“Life got in the way of doing school.”
If you have never said those words, surely you have thought them. Flexibility is one of the beauties of homeschooling. Schedules can easily be rearranged for a doctor’s appointment or a spur of the moment visit from friends.
But what if the interruption is ongoing? A major move, a new baby, an operation or a parent entering hospice? These are the times that weigh so heavily on us. We know that we are not educating our kids to our own standards. On the other hand, how can we carry on with our rigorous educational plans and still take care of this family crisis?
Well, we just can’t. Some things will have to be watered down and compromised if we are going to survive. The good news is that if you homeschool for 12 or 13 years, a month or two of less-than-perfect schooling will not even be a blip on the radar.
What a huge comfort and blessing that is. We must, however, resist the pull to use this as an excuse to go for years on end without giving our kids the kind of education they deserve.
Now that my lecture is over, what steps can we take to mitigate the damage when life just gets in the way?
Make A List
When I’m overwhelmed, I can’t get anything done because so much has to be done that I don’t even know where to start. I have a list that never changes which at least gets my day started.
1. Animals first
Are there baby goats who need a bottle, a pony who needs medicine, or dogs that need to go break? Because they are the ones who depend on us the most, their needs get addressed first.
2. Feed Humans Real Food
Nothing else is going to work if I’m hungry and the kids are crashing and crying from low blood sugar.
3. Exercise before seat work
Photo by Bev Howe.
This is one I really struggle with. It is so counterintuitive. If I need to find time for more schoolwork, how does it make sense to “waste” an hour or more on something that isn’t educational? The truth is that a kid that has already taken a walk, gone for a swim or a bike ride is going to do less bouncing in her seat, pencil tapping, and daydreaming. If we have a tiny window of time to get school done, I need to make sure they are in the best position possible to learn.
4. Limit screen time
If I am unusually occupied with “life,” my kids naturally have more free time. If screens are not an option, they choose activities such as pretend play, drawing, climbing trees, writing poetry…..these are activities that contribute to my goals for them.
5. Use screens when you are in a bind.
I believe that all children learn best when they have an engaged, attached human teacher, but in an emergency my kids can spend an afternoon with Reading Eggs or Clue Finders or Madeline’s Thinking Games.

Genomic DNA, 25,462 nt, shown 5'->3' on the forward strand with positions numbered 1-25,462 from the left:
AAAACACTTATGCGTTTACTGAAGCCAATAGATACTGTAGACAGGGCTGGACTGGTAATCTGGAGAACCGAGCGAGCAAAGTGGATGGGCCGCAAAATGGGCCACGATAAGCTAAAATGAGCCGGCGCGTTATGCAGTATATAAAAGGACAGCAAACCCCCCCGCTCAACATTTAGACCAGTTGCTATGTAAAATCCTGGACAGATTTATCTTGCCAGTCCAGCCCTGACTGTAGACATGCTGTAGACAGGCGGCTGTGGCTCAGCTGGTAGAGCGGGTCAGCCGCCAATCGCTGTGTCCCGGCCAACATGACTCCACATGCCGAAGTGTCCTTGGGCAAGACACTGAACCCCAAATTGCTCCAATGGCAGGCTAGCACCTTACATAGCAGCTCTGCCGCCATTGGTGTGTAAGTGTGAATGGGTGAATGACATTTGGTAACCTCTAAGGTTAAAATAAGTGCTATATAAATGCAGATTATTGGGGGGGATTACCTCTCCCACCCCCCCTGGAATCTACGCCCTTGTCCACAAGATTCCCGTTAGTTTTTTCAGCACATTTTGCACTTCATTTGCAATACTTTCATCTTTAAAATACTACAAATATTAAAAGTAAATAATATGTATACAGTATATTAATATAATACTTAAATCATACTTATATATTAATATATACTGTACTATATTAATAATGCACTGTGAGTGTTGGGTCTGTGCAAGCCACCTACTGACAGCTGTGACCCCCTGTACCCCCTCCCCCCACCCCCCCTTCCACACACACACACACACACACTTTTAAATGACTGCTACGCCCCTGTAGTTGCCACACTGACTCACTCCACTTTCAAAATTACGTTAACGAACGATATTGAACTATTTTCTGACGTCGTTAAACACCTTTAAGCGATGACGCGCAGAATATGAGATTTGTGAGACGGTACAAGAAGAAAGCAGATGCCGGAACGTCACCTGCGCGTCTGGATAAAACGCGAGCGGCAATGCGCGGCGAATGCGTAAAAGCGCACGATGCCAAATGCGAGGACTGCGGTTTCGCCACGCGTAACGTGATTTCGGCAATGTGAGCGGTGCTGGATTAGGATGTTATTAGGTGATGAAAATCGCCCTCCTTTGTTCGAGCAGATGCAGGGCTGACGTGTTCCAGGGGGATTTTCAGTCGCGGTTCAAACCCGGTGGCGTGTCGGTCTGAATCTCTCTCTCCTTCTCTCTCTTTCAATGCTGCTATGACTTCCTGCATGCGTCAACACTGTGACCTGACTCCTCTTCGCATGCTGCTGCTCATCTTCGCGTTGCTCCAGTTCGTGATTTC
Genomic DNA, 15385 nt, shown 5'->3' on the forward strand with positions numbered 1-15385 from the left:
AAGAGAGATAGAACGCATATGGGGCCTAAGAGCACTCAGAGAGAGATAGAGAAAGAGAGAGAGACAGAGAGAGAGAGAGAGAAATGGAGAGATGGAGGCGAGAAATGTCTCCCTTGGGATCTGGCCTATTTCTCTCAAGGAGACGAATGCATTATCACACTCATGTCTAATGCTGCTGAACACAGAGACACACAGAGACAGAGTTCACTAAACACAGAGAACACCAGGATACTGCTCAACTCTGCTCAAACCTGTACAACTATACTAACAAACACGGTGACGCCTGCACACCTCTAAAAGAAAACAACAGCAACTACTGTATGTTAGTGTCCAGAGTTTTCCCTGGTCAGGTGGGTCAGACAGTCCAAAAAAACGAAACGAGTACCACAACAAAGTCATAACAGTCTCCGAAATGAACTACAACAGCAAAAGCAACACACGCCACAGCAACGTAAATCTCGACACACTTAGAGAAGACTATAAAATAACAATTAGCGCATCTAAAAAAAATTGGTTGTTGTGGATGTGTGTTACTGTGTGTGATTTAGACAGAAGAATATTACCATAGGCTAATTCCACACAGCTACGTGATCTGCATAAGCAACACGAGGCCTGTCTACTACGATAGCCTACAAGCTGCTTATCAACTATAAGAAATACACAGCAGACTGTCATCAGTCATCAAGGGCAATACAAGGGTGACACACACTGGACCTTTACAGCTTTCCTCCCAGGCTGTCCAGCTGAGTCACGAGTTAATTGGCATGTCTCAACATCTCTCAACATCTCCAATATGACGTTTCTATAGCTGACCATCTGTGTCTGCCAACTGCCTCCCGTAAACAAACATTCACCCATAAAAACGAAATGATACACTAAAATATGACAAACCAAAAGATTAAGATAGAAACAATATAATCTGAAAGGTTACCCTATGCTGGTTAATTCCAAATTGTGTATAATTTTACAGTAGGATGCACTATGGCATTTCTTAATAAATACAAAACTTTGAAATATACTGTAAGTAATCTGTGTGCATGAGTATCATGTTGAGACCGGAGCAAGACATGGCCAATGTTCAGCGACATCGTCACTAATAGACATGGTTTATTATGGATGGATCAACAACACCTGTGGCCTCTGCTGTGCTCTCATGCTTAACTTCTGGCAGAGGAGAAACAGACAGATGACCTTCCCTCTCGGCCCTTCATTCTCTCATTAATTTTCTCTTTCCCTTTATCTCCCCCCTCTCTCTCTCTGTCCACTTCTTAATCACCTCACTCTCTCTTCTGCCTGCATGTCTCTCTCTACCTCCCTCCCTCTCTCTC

6. Double up
When spare time is nonexistent, I look for ways to kill two birds with one stone. Spelling tests can also count as handwriting. Little ones can listen to unabridged classics while they walk the dog.
7. Closeness Counts
When life gets hard and schedules are unpredictable, kids need even more of our attention at the exact time when we have less to give. How can I balance their need for me with the household tasks that cannot be put off another moment? I have a secret weapon.
8. Read for an hour; Clean for an hour
When the house looks like it’s been ransacked, I have a choice. I can scream and rage and get everyone upset, or we can attack it like the team that we are supposed to be.
I set the timer for an hour. We put on some blaring music and start cleaning the first room together. When the timer goes off, we get snuggled on the bed and I have them read me a chapter from the book they are reading, then for the rest of the hour, I read to them from a book of their choice. When the timer goes off, they are ready to attack another room with another hour of cleaning.
I have a revolutionary idea for 2016. What if I don’t wait until the house is ready to be condemned and the children are acting out to use my secret weapon? What if we make every Friday a Read for an hour, Clean for an hour day? It sounds kind of radical.
I’ll keep you updated on my progress!
Genevieve–is a former public and private school teacher who has five children and has been homeschooling for the past thirteen years. In her free time she provides slave labor to Dancing Dog Dairy, making goat milk soap and handspun yarn, which can be seen on Our Facebook Page and at Dancing Dog Dairy .